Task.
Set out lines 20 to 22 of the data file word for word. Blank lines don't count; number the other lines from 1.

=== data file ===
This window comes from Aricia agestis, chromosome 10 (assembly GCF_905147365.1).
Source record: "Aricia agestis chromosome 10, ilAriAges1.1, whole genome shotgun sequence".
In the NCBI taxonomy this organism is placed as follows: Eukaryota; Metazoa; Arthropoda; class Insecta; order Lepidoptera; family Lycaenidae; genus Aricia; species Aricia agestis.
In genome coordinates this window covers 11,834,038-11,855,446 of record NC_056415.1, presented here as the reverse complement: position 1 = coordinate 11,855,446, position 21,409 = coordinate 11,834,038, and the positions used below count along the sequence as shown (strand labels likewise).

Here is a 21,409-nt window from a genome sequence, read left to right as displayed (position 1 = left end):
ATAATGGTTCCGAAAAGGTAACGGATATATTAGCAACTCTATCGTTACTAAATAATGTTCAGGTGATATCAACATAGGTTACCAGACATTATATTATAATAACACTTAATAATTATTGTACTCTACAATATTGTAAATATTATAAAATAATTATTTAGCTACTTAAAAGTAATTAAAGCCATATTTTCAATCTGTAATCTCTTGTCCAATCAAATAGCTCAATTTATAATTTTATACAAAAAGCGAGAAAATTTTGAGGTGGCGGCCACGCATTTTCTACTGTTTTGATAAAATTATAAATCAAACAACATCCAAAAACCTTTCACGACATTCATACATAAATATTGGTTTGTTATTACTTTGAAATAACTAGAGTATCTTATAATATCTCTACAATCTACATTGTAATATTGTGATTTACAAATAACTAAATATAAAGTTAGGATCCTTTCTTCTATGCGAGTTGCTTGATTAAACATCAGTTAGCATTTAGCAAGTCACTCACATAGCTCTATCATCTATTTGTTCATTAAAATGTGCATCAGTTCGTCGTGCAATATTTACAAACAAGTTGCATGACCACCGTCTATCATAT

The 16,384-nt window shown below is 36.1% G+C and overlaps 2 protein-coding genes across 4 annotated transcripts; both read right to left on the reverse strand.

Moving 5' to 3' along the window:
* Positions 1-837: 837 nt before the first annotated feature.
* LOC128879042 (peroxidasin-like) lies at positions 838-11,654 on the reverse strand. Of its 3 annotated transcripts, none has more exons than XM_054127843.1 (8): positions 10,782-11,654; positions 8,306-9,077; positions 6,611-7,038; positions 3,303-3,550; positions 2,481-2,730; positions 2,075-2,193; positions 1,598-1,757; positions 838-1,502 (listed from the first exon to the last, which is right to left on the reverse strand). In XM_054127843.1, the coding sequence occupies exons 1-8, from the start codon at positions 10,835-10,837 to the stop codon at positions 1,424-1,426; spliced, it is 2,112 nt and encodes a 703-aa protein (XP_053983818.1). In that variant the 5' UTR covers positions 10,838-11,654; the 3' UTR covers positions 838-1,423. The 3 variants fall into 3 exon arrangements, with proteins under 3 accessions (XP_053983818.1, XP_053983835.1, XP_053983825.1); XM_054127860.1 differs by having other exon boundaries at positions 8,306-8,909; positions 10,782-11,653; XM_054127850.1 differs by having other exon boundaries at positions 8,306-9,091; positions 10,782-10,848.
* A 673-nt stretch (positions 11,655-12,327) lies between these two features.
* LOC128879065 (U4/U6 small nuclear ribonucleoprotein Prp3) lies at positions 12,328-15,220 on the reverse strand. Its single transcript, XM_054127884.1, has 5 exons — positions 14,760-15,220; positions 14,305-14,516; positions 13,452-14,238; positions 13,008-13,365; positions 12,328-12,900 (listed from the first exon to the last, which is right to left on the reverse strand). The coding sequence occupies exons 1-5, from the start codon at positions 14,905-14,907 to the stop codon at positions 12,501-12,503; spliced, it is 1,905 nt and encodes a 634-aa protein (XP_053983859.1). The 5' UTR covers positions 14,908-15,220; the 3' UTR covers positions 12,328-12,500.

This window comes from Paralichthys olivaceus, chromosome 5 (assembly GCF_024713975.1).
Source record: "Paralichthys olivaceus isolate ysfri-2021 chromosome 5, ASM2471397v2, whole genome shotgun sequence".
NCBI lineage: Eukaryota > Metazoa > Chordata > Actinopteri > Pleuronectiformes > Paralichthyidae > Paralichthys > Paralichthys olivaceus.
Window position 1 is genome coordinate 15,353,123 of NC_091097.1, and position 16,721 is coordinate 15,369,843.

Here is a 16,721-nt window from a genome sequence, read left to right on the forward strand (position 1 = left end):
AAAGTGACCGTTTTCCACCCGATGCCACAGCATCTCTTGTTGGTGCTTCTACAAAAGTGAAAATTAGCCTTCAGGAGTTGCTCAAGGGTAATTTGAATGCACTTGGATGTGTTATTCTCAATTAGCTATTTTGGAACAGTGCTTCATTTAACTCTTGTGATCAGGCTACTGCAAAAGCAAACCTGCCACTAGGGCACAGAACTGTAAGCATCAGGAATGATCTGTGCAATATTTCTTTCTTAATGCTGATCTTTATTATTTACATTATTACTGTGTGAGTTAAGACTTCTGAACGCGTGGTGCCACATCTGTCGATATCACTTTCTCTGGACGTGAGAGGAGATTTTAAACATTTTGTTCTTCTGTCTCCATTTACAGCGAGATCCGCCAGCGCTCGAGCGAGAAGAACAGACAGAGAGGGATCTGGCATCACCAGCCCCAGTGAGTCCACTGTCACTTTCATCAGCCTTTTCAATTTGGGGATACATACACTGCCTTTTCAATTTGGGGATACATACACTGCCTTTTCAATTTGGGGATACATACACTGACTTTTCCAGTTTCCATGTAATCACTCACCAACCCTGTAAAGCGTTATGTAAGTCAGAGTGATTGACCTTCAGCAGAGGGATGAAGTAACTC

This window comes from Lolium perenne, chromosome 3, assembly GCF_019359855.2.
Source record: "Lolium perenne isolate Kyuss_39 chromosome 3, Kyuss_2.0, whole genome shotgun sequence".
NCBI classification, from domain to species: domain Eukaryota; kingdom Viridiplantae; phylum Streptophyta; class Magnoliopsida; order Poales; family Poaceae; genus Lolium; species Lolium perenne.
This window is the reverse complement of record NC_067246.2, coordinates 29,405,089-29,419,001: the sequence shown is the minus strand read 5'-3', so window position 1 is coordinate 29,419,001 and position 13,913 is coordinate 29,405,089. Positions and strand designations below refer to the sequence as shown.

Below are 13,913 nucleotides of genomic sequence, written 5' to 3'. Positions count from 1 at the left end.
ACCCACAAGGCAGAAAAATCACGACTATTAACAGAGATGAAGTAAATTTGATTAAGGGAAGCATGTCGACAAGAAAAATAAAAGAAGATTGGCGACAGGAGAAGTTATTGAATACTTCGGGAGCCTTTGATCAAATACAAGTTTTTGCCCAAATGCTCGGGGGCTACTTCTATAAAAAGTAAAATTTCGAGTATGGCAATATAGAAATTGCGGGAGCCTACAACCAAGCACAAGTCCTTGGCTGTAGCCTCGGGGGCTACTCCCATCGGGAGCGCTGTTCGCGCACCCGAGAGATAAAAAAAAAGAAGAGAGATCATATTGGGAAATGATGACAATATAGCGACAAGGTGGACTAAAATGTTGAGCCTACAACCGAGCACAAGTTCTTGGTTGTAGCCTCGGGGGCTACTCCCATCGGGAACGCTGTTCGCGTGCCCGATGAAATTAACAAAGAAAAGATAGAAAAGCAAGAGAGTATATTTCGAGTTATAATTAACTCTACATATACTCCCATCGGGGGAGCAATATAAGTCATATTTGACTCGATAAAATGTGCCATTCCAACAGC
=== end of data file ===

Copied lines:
Source record: "Lolium perenne isolate Kyuss_39 chromosome 3, Kyuss_2.0, whole genome shotgun sequence".
NCBI classification, from domain to species: domain Eukaryota; kingdom Viridiplantae; phylum Streptophyta; class Magnoliopsida; order Poales; family Poaceae; genus Lolium; species Lolium perenne.
This window is the reverse complement of record NC_067246.2, coordinates 29,405,089-29,419,001: the sequence shown is the minus strand read 5'-3', so window position 1 is coordinate 29,419,001 and position 13,913 is coordinate 29,405,089. Positions and strand designations below refer to the sequence as shown.